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Siamese Illustrations of the Jataka Stories, ca 1800

Set of 4 double-page manuscript pages, each with a pair of painted pictures of scenes from the Ten Lives of the future Buddha prior to his final incarnation as Prince Siddhartha Gautama (the Jataka stories); each 27" W x 11"H. The style of painting is Siamese and the language is Pali. The script is Mon 9 or Burmese (they are the same) and therefore it can be concluded that this manuscript "could belong to the end of the 18th century or beginning of 19th century, written in Central Siam in Mon script."10 The four double scenes are:

    a) scene from the Sama birth tale, which exemplifies the virtue of devoted service. On the right, the misguided king Piliyakka shoots an arrow from his bow towards a deer, but instead hits and kills the gentle hero Sama (the Bodhisatva Suvannasama) who had tamed the deer to carry a jug of water for him. The moral lesson of the usual complicated Jataka story is obscure, but it is more likely that the moral teaching is not to kill animals, since they may represent the reincarnated spirits of people who are peaceful and enjoy their lives, in this case as a deer in the Himavanta forest.
    b) a lion (in stylized Thai portrayal), tiger and leopard confront Madsi (aka. Maddi), the wife of Prince Vessantara (who became the Buddha after his enlightenment), who has been in the forest gathering fresh fruit; she prays to them to leave her alone. These animals are gods in disguise, who block the return of Maddi to her hut in the forest to save her from grief.
    c) Prince Mahajanaka suffered a shipwreck in a storm at sea. He struggled to keep alive swimming in the ocean for 7 days until he was finally saved by the sea goddess Manimekhala at right, who picked him up and carried him to safety. The moral of this story: you may suffer a great adversity or disaster, but you must not give up hope. Be patient, struggle to carry on even if things seem hopeless and help does not arrive right away. If you are patient and do not give up, then eventually you can be rescued by an angel (metaphorically) and your problem will be overcome.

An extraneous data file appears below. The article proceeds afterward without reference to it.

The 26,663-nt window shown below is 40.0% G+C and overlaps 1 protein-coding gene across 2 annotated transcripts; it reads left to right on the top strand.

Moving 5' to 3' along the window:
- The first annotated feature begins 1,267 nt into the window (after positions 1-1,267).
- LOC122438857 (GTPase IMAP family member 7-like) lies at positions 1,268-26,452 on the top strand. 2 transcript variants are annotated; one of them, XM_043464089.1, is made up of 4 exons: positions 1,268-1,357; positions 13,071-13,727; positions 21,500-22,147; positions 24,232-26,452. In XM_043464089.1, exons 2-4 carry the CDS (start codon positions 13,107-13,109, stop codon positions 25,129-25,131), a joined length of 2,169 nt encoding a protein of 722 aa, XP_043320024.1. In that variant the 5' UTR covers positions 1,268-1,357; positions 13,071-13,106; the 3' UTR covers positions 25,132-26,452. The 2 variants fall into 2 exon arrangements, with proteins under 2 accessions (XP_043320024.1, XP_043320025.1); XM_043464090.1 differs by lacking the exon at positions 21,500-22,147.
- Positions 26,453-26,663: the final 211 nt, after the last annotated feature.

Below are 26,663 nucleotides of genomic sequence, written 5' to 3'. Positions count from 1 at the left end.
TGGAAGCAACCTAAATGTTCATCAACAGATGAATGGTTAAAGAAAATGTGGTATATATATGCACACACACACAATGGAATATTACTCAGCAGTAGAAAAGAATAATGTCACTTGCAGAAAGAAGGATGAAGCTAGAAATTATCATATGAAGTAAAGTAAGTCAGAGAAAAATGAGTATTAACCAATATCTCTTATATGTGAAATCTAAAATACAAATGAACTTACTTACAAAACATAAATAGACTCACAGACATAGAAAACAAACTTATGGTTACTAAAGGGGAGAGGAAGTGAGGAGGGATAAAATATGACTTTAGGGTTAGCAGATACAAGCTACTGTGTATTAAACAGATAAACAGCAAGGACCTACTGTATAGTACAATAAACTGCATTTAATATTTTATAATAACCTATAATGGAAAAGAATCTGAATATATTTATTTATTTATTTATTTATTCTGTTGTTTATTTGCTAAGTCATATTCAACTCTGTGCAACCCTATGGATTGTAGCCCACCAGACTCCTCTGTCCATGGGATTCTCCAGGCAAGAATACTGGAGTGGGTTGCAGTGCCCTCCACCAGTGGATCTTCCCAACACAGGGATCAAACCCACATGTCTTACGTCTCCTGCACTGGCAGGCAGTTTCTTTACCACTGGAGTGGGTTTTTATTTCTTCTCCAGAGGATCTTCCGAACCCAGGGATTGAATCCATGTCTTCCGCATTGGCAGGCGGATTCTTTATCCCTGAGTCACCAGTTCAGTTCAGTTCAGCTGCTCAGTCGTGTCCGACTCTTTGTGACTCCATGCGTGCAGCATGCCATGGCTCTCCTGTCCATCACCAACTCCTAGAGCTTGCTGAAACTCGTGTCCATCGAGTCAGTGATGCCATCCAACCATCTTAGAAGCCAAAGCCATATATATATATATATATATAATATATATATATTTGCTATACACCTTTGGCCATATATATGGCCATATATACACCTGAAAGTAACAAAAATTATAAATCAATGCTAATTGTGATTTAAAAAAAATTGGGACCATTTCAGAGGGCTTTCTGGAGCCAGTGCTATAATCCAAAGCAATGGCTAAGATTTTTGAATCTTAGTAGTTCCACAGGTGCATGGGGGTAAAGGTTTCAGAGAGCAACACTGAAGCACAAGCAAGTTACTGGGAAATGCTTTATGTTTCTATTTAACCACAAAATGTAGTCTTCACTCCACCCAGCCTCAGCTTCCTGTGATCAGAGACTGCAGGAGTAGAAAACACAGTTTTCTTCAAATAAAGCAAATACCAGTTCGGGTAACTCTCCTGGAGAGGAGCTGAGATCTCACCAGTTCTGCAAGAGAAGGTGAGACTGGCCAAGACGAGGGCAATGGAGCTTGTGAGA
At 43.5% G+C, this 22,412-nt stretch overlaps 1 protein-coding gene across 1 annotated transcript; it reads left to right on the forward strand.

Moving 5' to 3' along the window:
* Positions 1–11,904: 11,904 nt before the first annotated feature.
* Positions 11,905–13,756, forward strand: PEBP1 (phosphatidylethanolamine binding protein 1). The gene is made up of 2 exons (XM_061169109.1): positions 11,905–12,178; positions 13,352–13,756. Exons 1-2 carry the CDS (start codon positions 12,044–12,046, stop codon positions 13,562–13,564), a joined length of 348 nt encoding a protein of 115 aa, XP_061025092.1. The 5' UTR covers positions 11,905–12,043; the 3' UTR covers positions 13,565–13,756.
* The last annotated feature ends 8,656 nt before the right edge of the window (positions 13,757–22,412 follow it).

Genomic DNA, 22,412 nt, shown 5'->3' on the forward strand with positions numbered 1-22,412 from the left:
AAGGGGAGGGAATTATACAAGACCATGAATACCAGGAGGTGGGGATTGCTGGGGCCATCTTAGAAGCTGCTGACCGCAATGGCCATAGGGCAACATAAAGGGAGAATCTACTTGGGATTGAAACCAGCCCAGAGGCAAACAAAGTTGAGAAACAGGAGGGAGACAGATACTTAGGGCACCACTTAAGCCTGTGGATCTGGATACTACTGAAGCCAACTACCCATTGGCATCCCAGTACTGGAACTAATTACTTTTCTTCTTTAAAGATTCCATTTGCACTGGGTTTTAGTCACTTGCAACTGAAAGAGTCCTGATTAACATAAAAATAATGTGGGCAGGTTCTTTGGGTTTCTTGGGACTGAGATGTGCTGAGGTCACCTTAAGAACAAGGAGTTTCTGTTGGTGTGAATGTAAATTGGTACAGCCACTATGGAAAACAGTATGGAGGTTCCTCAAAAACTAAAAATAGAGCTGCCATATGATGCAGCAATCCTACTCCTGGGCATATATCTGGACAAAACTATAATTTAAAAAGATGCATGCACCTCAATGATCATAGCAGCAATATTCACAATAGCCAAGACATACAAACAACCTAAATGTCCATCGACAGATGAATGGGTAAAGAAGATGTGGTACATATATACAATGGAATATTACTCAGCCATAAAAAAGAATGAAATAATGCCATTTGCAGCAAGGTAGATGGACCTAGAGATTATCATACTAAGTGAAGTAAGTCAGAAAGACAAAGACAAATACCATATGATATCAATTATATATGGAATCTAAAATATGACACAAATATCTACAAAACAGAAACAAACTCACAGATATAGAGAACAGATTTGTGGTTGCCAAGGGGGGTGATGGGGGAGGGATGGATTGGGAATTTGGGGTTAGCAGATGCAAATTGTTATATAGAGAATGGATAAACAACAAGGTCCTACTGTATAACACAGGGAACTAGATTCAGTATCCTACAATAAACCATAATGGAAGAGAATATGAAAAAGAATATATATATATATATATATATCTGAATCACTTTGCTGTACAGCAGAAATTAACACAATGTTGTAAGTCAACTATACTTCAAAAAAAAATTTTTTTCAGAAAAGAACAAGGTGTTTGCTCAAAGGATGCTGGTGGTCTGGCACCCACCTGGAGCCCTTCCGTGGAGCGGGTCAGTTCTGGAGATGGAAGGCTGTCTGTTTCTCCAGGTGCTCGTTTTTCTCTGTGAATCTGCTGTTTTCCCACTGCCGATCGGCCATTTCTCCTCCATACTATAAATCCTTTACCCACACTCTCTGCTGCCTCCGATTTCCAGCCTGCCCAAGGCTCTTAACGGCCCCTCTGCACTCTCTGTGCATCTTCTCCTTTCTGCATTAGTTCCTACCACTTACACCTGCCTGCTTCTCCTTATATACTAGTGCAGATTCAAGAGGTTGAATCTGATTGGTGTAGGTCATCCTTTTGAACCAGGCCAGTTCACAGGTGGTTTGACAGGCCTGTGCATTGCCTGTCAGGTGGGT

d) two angels with crowns and jewelry kneel to pray, and hold red flowers.

Ref 9 Thai manuscripts with Mon script are rare, but some have been published. See Ginsburg, Thai Art and Culture. Historic Manuscripts from Western Collections, 2000, p. 7 for an example.

Ref 10 I am grateful to Jacqueline Filliozat, Honorary lecturer-research scholar at the Ecole Francais d'Extreme Orient (EFEO), and a leading scholar of Buddhist Pali manuscripts from Thailand, for this advice on the language, script and origin of this manuscript.

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